A Plane in Australia Made an Emergency Landing After a Propeller Fell Off

March 17, 2017, 6:42 PM UTC
Australia Emergency Landing
This image made from video shows a passenger plane being moved at Sydney Airport, in Sydney, Australia Friday, March 17, 2017. The plane landed safely Friday after one of its two propellers fell off in an extraordinary emergency as it approached the airport. The Regional Express Airlines crew reported the right engine propeller assembly separated from the Saab 340 airliner 20 kilometers (12 miles) southwest of the airport, Civil Aviation Safety Authority spokesman Peter Gibson said. (Channel 9 via AP)
Channel 9—AP

A plane flying over Australia made an emergency landing after a propeller fell off the aircraft while it was in-flight on Friday.

The Regional Express flight was carrying 16 passengers and three crew members when the plane’s right propeller detached. The Saab 340 aircraft landed safely at the Sydney Airport, and no one onboard was injured, according to the Australian Transport Safety Bureau.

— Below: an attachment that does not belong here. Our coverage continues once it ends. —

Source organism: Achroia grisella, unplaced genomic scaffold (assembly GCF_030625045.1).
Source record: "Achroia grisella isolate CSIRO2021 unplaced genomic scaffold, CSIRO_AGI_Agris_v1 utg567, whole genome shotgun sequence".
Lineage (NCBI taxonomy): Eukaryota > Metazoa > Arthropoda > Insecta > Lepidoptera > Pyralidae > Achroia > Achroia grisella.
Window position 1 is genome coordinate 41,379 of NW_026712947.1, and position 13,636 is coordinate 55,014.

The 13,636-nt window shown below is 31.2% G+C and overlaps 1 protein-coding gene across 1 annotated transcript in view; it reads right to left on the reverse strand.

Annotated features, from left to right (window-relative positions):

The propeller dislodged from the aircraft just at the end of the flight from Albury in New South Wales, Australia, to Sydney, just over 11 miles from the Sydney Airport.

The country’s Transport Safety Bureau is investigating the incident and plans to interview those on board, according to its website. Three investigators will examine the aircraft and analyze flight data to figure out what went wrong, the bureau said.

The fallen propeller has not been located yet, and authorities are asking anyone who finds debris from the aircraft to alert them.

A representative from the Australian Civil Aviation Safety Authority did not respond to comment.

Peter Gibson, a spokesman from the Civil Aviation Safety Authority, told the Guardian authorities “don’t have any idea” why the propeller separated from the aircraft, and called the incident “very, very unusual.”

“We don’t have any idea at this stage why the propeller should separate from the engine,” Gibson said.

He told the Guardian authorities will soon receive detailed reports about the incident, and said there were no signs other Saab 340 aircrafts were at risk of similar occurrences.